For starters. I’m white. That is to say I am not of African American, Latino, nor Islander decent.
My late father’s heritage traces back to the islands of southern Italy and Sicily, and my mother continues to permeate our strong Dublin blood, both in disposition and grace. For all intent and purposes, I’m a white girl. Except, growing up that wasn’t the racial grouping I identified with, as society had its own way of shaping how I would identify with race, skin color, equality, and acceptance.
Perhaps, it’s the way my olive skin turns a bourbon smoked tan during the summer months, filled with oil-glazed pool days and saltwater kissed beach memories, mixed with my hazel eyes and head crowned in kinked cascading curls that makes people assume I’m from the islands of Puerto Rico. Or, maybe it’s the flat, slightly widened button nose I inherited from my grandmother that makes people think I’m a biracial mix of white and African American. Whatever it is? I have never been made to feel white. In fact, my entire life I have been made to feel anything but.
My older brother, once in a while, shares the story of how when we were kids, one of his friends came over to the house and after seeing me, turned to him and said, “I didn’t know you had a black sister!” My parents divorced when I was around eight or nine years old, and summers were spent with my dad which oftentimes meant long bike rides to the community pool for a built-in babysitter for my older brother. That was the first time I remember feeling not white. Brushed off as an afterthought, it wasn’t until my mom moved us to this tiny town of not quite 2,000 people fenced in by cornfields and small minds did I feel racial inequality for the first time.
Walking high school hallways in a sea filled with mermaid blonde hair flips and wrangler jean cowboy boot clicks with silent stares will have you breathing in a way that makes you feel small, visibly invisible, and completely alien. I didn’t belong and everyone made damn certain to make that clear. Nobody talked to me that first day of school. In a blink, I went from a high school where I had high school “normal” problems to feeling utterly non-existent. I remember going home, crying, screaming, pissed off at my mother for moving us. The anger I felt for being so incredibly and harshly judged—and for what?
I later found out, with my sister being a year younger than me, that everyone assumed I was black. And in an all-white high school, I was apparently very much an alien. I don’t think I will ever be able to put into words the injustice, the ridiculousness, and the anger I felt for feeling unworthy to be included just because of the color of my skin—which was perceived to be that which I was not in the first place, and that really pissed me off, because that in and of itself was just wrong. It was in that moment that I used my white privilege in an attempt for social change because well, I knew I was white, regardless of what everyone else thought.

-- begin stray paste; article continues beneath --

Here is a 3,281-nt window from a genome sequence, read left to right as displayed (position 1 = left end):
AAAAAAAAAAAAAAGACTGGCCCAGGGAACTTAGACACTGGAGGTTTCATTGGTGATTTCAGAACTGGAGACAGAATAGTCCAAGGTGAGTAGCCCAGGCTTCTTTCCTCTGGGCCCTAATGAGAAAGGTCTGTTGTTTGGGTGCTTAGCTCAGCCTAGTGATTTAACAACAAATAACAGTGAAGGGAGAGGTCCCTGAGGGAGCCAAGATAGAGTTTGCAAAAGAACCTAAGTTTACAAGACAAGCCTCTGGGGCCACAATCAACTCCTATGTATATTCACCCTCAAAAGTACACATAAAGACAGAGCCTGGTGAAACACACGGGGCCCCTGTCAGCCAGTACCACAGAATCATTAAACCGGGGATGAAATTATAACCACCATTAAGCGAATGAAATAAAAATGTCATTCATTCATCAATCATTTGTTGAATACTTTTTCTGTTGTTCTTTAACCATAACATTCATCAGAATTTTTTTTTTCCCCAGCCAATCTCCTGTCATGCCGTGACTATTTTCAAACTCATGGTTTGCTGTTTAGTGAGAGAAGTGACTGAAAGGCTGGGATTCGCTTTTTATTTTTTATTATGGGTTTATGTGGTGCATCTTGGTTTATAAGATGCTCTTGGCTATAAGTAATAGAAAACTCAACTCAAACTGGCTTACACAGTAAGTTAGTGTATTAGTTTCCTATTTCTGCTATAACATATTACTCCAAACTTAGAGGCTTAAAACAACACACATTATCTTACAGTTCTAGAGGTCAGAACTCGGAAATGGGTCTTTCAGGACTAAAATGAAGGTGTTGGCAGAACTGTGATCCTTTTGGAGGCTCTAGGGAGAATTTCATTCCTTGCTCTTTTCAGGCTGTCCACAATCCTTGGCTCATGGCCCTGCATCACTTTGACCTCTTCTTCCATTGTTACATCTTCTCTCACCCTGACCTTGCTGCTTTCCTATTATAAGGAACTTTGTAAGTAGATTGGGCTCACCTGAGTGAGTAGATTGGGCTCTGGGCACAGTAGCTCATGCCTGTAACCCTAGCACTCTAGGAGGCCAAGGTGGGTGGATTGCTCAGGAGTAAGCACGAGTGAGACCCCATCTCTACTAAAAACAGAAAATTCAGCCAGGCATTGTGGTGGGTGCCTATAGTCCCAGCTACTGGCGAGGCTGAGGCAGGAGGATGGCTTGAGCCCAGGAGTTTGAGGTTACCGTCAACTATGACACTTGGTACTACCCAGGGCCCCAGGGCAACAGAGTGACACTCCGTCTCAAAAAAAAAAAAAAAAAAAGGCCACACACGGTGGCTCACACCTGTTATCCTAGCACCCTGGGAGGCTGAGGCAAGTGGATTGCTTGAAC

That fire for justice and equality led me to tryouts for the varsity cheerleading team. There were six spots and the same six girls tried out, the same six girls who cheered together all throughout middle school and high school. Until I showed up. I was the seventh girl who tried out that year. Needless to say, I was the sixth girl who made the varsity cheerleading team.
Then, I auditioned for the high school musical, Grease. There was a role everyone knew this girl was after—and so I went after it as well. I played a damn good Jan in that musical. Needless to say, I wasn’t popular nor well liked, but the racial injustice and inequalities slowly shifted those two years in that small little cornfield town in the Midwest of Illinois.
This I am white, hear me roar rebellious social change streak in me continued well into college. I was the only non-black member of my university’s Multicultural Club, the majority of my closest friends were a spread of monochromatic browns, and one day during lunch in the campus café, one of my friends turned to me and asked, “Erin, what are you?” To which I sarcastically replied, “Well, last time I checked I do believe I’m a girl.” With that snapped “tsk” sound of her mouth and eye roll, she retorted, “Girl, you know what I mean! Like, what’s your race, your nationality? Like are you mixed, cause you look black.”
“I’m whatever you want me to be that makes you want to be my friend. Because I’m just me,” I continued, “But my dad is Italian/Sicilian and my mom is Irish—so I guess you could say I’m a white girl,” I shrugged.
“Damn,” she replied. “I’ve never kicked it with a white girl. You’re cool people.”
Today, more than 20 years later, as I hear my biracial twin boys tell me stories of overhearing a teacher say, “I already have enough black kids in my class, I don’t need anymore,” or how a teacher went out of her way to contact a parent when not hearing back from them about chorus being cancelled but didn’t do the same for our biracial family; when I hear my son tell me, “He is my best friend mom because he’s nice to me and he’s the only darkest skinned kid in my class and someone needs to be his friend,” it saddens me to think how not much has changed. The Black Lives Matter movement does matter, it is significant, paramount, and absolutely necessary because white privilege is still very much a problem.
And so, with fists raised high, I say to my sons, “Keep fighting the good fight. Keep using your white privilege to help influence and make change happen.” Because it takes even our white privilege to show through actions that black belongs—black belongs everywhere.